Visibility Guard is an error detection and risk prevention solution that helps avoid this kind of mistake. It triggers automatic alerts, indicating the type of error that’s happened, allowing the business to correct the hiccup before the Google agents notice. You can avoid the immediate loss of search visibility that can threaten the whole business.

The recovery from such a loss, if it were to happen, may take months and is definitely expensive. Visibility Guard is an innovative way of safeguarding one of the key metrics in search performance: organic visibility.

How do you see the definitions of site optimization and online visibility evolving in the race to deliver flawless customer experience and hyper-personalization?

Flawless content can be great if you know where to find it. The first step in ensuring you are listed prominently in search results is to consider the technical performance of your online presence. A good sitemap, consistent internal link building, a proper URL structure, optimized images, fast response times and responsive design are some of the basic criteria. Site optimization essentials such as this are a ‘must do’, upon which great content can be published to ensure a great overall experience.

Great content alone is not enough if no one’s able to find it. And vice versa, highly optimized SEO pages without useful information may appeal to Google’s bots but will suffer from high bounce rates and little user attention, eventually leading to declining rankings.

How does Searchmetrics use AI/ML and other machine-level automation to improve content discovery, engagement, and ROI?

Maybe we can start from the perspective of what may be the most expensive piece of information all content marketers would love to get their hands on? High on the list would be wanting to figure out the intricacies of consumer search behavior: searchers’ preferences, predispositions, their points of saturation, their points of excitement, the length of engagement etc.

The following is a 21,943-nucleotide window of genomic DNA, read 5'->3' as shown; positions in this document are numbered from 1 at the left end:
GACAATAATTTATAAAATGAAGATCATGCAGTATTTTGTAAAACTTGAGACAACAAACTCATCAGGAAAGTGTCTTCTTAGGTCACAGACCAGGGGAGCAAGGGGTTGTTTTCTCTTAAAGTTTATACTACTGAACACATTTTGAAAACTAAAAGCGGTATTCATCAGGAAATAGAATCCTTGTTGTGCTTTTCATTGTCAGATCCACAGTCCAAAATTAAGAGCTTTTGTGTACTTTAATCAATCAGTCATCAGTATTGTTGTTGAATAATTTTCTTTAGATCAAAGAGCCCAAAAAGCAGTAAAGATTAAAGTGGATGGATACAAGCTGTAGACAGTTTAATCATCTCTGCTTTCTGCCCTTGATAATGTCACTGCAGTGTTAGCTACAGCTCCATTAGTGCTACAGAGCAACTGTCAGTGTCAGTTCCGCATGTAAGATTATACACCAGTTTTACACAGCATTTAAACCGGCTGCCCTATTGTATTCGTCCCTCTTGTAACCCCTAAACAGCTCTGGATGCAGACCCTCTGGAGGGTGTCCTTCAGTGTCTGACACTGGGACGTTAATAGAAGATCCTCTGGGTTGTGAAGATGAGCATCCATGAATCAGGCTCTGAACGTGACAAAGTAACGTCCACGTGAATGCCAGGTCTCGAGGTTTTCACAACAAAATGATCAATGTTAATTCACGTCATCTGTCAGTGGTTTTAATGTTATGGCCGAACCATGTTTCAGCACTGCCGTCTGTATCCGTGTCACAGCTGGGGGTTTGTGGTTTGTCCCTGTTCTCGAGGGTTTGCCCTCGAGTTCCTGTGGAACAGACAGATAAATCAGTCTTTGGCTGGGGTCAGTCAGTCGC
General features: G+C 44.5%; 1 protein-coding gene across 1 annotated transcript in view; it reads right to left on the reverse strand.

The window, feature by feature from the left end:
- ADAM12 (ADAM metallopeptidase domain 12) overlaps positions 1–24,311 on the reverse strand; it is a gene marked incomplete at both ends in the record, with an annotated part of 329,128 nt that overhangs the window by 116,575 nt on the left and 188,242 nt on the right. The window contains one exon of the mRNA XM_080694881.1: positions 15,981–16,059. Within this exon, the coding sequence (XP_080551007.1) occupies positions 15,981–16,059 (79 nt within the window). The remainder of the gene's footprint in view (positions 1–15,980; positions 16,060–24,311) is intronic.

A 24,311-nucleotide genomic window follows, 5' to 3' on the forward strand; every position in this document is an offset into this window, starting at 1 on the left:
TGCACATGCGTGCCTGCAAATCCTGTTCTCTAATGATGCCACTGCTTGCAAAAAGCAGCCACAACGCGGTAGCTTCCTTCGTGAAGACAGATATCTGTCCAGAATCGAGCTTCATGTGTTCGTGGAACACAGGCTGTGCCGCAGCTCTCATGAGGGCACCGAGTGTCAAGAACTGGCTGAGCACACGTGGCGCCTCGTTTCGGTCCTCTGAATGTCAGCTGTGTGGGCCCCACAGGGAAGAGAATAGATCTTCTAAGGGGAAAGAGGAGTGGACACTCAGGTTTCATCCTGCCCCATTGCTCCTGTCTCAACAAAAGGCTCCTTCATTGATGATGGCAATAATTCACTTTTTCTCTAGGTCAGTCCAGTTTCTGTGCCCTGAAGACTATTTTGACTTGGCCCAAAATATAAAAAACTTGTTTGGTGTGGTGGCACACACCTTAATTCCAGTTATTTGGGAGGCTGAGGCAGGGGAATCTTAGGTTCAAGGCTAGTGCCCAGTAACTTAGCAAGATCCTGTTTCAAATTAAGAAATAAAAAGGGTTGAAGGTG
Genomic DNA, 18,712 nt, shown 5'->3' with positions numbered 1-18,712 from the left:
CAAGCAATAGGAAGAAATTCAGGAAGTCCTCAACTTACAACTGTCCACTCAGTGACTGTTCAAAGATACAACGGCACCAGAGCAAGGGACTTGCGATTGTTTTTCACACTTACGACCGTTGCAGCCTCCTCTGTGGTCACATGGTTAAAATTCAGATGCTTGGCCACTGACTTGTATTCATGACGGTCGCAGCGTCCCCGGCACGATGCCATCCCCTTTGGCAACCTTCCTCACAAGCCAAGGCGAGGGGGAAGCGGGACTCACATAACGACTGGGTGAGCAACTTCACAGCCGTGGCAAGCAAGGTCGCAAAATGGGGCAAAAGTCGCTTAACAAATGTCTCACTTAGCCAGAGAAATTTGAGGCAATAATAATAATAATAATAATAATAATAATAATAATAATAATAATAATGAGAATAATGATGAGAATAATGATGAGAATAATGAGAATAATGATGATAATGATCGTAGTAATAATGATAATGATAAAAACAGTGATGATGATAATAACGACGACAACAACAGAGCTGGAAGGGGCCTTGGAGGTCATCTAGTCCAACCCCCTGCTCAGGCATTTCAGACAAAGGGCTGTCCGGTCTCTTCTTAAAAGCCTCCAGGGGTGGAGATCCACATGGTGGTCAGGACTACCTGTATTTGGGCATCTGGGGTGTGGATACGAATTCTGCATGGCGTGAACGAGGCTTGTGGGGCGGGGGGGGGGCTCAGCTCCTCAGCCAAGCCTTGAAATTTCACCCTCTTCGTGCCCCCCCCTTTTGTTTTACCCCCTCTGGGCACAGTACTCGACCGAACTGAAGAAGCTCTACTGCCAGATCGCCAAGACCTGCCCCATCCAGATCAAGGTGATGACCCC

We also wanted to know these answers. That’s why Searchmetrics has been developing smart algorithms that for example:

1. Predict the user search behavior in a specific geographical context and time (seasonality)
2. Focus on extracting the user buying intention and cluster that according to stages of engagement in relation to a product or service.
3. Focus on understanding the psychology behind search intent. Does someone searching for “apple” want to buy an Apple product, expect a list of organic grocery stores, want to start a green business’ or are they thinking of visiting New York?

With the Searchmetrics Topic Explorer – another powerful tool for research and content refinement – we help millions of users define their content strategy by deciding what topics are relevant depending on the type of search behavior, the geographical context and intention of search.

Thank you for chatting with us, Daniela.